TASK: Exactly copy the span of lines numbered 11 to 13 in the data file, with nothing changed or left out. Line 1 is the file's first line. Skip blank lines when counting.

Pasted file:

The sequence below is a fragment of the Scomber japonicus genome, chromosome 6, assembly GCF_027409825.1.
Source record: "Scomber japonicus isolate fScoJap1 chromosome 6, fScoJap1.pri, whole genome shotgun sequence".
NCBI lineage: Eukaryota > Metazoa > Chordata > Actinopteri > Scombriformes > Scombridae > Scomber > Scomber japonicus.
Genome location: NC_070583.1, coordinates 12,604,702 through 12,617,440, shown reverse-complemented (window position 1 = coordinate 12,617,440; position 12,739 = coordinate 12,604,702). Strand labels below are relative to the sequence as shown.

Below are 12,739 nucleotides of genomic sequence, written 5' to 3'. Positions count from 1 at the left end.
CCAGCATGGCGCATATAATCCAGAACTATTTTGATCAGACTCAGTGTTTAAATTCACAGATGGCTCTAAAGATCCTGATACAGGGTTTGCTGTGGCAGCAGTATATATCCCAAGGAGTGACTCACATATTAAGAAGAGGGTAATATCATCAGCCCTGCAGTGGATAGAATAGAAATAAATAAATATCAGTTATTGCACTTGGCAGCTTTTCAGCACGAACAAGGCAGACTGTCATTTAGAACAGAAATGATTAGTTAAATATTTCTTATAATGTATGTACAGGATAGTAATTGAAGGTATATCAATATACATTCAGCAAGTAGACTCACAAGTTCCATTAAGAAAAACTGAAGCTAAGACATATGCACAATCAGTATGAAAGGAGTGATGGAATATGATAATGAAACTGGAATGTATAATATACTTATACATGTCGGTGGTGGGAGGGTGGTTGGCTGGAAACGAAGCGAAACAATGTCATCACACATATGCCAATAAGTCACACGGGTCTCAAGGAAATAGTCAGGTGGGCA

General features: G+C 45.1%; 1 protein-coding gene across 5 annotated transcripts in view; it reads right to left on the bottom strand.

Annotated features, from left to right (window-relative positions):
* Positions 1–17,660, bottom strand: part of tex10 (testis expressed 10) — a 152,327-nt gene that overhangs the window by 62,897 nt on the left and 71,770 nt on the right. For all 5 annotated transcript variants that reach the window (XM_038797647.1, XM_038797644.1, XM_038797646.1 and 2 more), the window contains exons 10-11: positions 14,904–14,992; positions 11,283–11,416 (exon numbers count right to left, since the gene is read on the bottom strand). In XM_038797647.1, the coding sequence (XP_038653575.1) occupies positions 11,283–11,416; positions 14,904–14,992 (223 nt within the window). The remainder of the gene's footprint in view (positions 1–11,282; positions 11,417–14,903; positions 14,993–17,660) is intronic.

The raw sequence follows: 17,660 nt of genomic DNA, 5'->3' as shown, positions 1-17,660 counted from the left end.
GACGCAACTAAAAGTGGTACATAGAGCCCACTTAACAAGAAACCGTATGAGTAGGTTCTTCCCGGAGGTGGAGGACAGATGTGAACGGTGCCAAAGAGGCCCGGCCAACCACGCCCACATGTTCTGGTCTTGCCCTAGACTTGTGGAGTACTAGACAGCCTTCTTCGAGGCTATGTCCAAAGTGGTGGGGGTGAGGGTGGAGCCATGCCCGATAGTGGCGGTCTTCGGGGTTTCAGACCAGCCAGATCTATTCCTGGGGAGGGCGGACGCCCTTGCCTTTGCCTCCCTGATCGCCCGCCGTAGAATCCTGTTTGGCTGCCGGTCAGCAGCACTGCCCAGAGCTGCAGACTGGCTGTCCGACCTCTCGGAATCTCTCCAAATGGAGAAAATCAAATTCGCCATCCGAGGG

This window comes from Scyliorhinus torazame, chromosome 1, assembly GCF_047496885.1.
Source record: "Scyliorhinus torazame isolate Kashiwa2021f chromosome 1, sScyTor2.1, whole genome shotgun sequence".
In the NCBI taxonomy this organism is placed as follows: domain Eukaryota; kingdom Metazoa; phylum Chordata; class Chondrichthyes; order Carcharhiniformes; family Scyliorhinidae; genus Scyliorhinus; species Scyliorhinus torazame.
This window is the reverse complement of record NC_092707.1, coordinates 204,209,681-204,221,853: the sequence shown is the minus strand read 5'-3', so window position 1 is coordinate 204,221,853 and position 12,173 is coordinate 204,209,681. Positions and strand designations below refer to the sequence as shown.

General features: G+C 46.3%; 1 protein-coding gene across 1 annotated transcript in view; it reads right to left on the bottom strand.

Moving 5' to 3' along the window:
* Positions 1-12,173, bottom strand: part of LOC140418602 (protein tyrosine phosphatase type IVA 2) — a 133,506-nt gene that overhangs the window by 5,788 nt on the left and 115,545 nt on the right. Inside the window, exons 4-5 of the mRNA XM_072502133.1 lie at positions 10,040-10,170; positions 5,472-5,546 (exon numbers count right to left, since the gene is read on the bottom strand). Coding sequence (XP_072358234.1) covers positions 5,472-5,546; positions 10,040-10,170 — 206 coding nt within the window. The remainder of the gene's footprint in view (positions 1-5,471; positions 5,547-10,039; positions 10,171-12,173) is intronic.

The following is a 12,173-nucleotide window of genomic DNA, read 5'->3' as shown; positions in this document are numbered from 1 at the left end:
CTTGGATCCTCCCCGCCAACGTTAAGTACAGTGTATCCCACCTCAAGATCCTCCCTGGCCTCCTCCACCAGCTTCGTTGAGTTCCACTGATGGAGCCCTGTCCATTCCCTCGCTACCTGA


GACGCAACTAAAAGTGGTACATAGAGCCCACTTAACAAGAAACCGTATGAGTAGGTTCTTCCCGGAGGTGGAGGACAGATGTGAACGGTGCCAAAGAGGCCCGGCCAACCACGCCCACATGTTCTGGTCTTGCCCTAGACTTGTGGAGTACTAGACAGCCTTCTTCGAGGCTATGTCCAAAGTGGTGGGGGTGAGGGTGGAGCCATGCCCGATAGTGGCGGTCTTCGGGGTTTCAGACCAGCCAGATCTATTCCTGGGGAGGGCGGACGCCCTTGCCTTTGCCTCCCTGATCGCCCGCCGTAGAATCCTGTTTGGCTGCCGGTCAGCAGCACTGCCCAGAGCTGCAGACTGGCTGTCCGACCTCTCGGAATCTCTCCAAATGGAGAAAATCAAATTCGCCATCCGAGGG

This window comes from Scyliorhinus torazame, chromosome 1, assembly GCF_047496885.1.
Source record: "Scyliorhinus torazame isolate Kashiwa2021f chromosome 1, sScyTor2.1, whole genome shotgun sequence".